If you’re using Apple’s Photo Print Products service, there is little time left to place your orders. Apple is soon to discontinue its photo printing service, and the final orders must be placed by the end of September.
Back in March, Apple started showing an advertisement on UK TV for the iPhone X. It claimed “radically new cameras with Portrait Lighting. Studio-quality portraits. Without the studio”. Not everybody was impressed by this claim, and two filed a complaint with the UK’s Advertising Standards Authority.
They alleged that the claim “Studio-quality portraits” was misleading and could not be substantiated. Well, it seems it’s not all doom and gloom for Apple right now. After an investigation, the ASA have examined the complaints and ruled that yes, Apple can make that claim.
It looks like the Apple “Butterfly” keyboard saga may have come to a conclusion. After being hit with two class-action lawsuits last month over the keyboards in MacBook models since 2015, a third one was brought about at the beginning of this month.
In response, Apple has now launched a new Keyboard Service Program to replace faulty keyboards in MacBook and MacBook Pro models.
This isn’t so much a photography post, but it is related. As many photographers use Apple MacBook computers, we thought it was worth talking about. Hopefully, it will help some of the MacBook users who might be reading this and are affected by this issue.
It was only a couple of weeks ago that Apple was hit with an 8 count class action suit over an allegedly flawed “butterfly” keyboard design used in MacBook models since 2015. It claims that the company knew about defects with these keyboards before the product’s launch. Now, Apple faces a second class action suit over the keyboards, claiming that they are in breach of five more laws.
Six months ago, Israeli start-up, Corephotonics filed suit against Apple over alleged patent infringement. Essentially they claimed that the iPhone 7 Plus used dual camera technology by infringing on their patents (one, two, three, four). Now Apple faces a second claim from Corephotonics claiming that the iPhone 8 Plus and iPhone X also infringe on their technology.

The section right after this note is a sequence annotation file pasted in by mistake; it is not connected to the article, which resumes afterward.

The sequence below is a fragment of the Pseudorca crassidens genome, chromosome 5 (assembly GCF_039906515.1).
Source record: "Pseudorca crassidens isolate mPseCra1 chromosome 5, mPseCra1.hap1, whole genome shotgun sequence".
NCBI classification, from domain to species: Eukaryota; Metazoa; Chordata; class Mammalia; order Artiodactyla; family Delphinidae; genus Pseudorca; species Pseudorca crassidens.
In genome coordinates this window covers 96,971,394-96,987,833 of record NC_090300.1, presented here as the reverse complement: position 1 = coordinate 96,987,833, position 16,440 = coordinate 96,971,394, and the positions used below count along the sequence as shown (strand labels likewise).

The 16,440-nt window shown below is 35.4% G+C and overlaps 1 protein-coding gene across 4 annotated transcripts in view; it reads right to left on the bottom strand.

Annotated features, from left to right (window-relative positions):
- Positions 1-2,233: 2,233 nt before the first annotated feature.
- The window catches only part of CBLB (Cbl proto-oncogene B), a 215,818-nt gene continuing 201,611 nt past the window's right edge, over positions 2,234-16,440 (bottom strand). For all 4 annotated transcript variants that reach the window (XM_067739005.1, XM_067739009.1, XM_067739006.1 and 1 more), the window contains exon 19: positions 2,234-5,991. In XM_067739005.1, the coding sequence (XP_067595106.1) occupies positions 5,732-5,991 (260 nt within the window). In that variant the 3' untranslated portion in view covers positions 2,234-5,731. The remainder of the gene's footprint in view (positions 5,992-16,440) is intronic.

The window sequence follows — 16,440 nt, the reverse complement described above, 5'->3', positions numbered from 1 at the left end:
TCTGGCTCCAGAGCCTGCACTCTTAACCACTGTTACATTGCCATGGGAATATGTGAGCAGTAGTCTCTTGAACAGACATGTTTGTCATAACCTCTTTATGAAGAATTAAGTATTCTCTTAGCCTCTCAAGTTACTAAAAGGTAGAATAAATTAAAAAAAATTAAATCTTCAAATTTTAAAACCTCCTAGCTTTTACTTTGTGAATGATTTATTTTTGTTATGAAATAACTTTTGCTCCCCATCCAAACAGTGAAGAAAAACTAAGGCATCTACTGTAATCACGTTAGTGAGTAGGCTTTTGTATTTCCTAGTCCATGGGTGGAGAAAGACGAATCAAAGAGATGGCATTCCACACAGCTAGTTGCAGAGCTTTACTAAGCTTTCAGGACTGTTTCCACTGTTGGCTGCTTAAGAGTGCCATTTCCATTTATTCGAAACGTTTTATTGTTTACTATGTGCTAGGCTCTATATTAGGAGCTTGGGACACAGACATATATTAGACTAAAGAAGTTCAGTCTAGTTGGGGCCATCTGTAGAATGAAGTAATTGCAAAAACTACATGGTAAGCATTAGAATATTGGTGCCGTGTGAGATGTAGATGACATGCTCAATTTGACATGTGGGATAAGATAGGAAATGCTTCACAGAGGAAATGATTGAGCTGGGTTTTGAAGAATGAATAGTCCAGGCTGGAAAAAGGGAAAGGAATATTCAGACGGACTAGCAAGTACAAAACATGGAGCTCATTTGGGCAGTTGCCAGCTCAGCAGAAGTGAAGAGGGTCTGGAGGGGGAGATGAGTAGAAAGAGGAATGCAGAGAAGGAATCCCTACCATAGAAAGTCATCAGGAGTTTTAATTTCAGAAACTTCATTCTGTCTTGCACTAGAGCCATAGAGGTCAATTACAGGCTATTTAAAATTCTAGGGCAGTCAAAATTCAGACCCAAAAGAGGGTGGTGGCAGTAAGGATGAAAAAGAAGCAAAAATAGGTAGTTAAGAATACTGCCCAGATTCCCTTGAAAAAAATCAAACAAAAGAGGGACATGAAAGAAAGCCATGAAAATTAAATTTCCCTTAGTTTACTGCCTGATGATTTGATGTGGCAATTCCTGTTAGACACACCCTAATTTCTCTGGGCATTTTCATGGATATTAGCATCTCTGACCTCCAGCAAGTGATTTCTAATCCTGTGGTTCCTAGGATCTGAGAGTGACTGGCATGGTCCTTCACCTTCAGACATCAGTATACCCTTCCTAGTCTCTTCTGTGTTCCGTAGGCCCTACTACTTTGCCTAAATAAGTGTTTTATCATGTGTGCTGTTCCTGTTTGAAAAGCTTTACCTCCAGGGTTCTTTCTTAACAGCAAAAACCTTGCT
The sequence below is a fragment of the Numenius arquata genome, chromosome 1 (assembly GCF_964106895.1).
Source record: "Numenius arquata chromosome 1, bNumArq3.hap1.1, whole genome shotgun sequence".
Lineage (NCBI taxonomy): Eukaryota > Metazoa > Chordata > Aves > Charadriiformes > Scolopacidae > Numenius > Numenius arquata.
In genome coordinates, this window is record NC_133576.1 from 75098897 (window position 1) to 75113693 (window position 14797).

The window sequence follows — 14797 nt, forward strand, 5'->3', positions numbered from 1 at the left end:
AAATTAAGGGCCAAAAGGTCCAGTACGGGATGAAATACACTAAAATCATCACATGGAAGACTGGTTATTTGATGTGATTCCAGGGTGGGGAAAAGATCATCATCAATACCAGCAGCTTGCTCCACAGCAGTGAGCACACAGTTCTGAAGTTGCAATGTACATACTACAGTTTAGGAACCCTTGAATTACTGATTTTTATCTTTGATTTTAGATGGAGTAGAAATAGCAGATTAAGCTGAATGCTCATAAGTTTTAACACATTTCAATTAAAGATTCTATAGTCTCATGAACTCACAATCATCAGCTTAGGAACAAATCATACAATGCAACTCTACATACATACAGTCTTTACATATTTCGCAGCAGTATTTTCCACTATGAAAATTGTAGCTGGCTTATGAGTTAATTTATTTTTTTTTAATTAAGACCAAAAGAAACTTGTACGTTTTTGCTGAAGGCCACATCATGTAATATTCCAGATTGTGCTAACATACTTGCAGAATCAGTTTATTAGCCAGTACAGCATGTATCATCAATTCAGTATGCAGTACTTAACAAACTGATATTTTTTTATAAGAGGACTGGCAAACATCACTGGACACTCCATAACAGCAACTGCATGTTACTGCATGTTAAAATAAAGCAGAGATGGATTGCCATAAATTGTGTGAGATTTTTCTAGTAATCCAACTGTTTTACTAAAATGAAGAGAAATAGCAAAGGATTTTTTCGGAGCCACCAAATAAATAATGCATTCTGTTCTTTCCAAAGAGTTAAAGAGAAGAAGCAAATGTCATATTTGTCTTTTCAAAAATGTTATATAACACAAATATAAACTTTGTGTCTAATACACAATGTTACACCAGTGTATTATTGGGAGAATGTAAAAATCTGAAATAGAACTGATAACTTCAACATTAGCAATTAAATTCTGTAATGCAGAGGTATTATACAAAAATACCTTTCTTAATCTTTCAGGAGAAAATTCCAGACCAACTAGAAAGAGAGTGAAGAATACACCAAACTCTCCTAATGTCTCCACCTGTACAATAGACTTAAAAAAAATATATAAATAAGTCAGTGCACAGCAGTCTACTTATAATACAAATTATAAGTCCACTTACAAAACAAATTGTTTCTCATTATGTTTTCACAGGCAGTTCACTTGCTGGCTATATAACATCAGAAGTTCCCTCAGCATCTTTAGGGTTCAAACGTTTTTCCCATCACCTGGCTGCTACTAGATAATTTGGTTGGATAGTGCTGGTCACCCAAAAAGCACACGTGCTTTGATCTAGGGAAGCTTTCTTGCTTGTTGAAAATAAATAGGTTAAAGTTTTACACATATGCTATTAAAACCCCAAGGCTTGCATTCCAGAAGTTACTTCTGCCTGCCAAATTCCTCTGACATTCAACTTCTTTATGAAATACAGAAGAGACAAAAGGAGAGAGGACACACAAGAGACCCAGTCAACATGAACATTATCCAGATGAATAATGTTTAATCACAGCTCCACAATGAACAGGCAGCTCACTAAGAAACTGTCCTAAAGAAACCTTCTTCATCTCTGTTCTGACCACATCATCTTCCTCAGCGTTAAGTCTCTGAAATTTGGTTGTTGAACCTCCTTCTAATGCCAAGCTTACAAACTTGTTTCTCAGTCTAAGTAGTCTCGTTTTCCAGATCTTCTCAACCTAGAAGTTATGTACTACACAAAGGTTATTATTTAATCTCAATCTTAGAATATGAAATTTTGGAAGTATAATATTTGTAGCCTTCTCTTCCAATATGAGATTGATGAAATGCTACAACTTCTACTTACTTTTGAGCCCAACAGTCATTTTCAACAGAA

Corephotonics says that the company actually met with Apple to discuss their technology. They allege that Apple refused to enter into an agreement. That Apple simply used the technology described during their meeting anyway without any sort of licensing arrangement. They even claim that Apple’s negotiator boasted they could infringe without fear of reprisal.
I am not going to bore you with the how and why I was able to get my hands on a $5,000 iMac Pro for a few weeks. Let’s just say I’m glad that I’ve already had my firstborn, otherwise I think I’d be delivering him to someone else.
Let’s start with the packaging – yes I know, the packaging. I really, really wanted to not be a fanboy about this and I really don’t appreciate other reviews that talk about the packaging of a product because who cares, right?
Long before we started discussing whether iPhone can replace compact or DSLR/mirrorless cameras, Apple released QuickTake 100. It was launched in 1994 and was one of the first successful consumer digital cameras. Lazy Game Reviews travels back in time and brings you an unpacking video and a review of this retro treasure. So, what was the experience of taking photos with an Apple product back in 1994?
There are some things which you think would be obvious. Like walking out into a busy road full of cars, putting your hand in an alligator’s open mouth, or flying your brand new drone over Apple’s shiny new campus – officially dubbed “Apple Park”. But for some people, apparently, it’s not so obvious. When Assaf Kaufman bought his son a new drone for his bar-mitzvah, they decided to take it out for a spot of flying. So, why not take it for a spin in Apple’s direction? What could go wrong?
While DxOMark isn’t infallible, it does offer some great insight into overall trends as technology evolves. DxOMark have just posted a great report on how far phone camera technology has come in the last six years since DxOMark started testing them. It’s not surprising that their numbers seem to marry up with real world experience, but it’s interesting to see just how quickly it’s all happened.
There’ve been one or two comments about the new iMac Pro since we finally got specs and prices a little while ago, so I thought I’d get my two cents in (although the beast itself is a bit more than that!).
I’ve read a lot of positive comments and I’ve also seen a lot of negative comments. Most of the negative comments seem to focus on the price and non-upgradability of the iMac Pro. So let’s talk first about the upgradability.
The only thing that can kind of be upgraded in the iMac Pro is the RAM. I say “kind of” because you can’t do it yourself. The iMac Pro is pretty much a sealed box and only authorised Apple service centre can access it, so less than ideal. In fact let’s just say, you can’t upgrade it. The thing that annoys most people the most about this is that it forces you to decide what specs you want when you order it and if you don’t get what you need, tough.
So you can’t sort of dip your toe into the iMac Pro with a lower spec machine when you order it and then buy higher spec parts for it later as your needs increase. But this is how Macs have been going for almost a decade now. If you’ve been using Macs a while – and odds are you aren’t looking at an iMac Pro if this is going to be your first Mac – you know this is how Apple has been designing their computers for some time.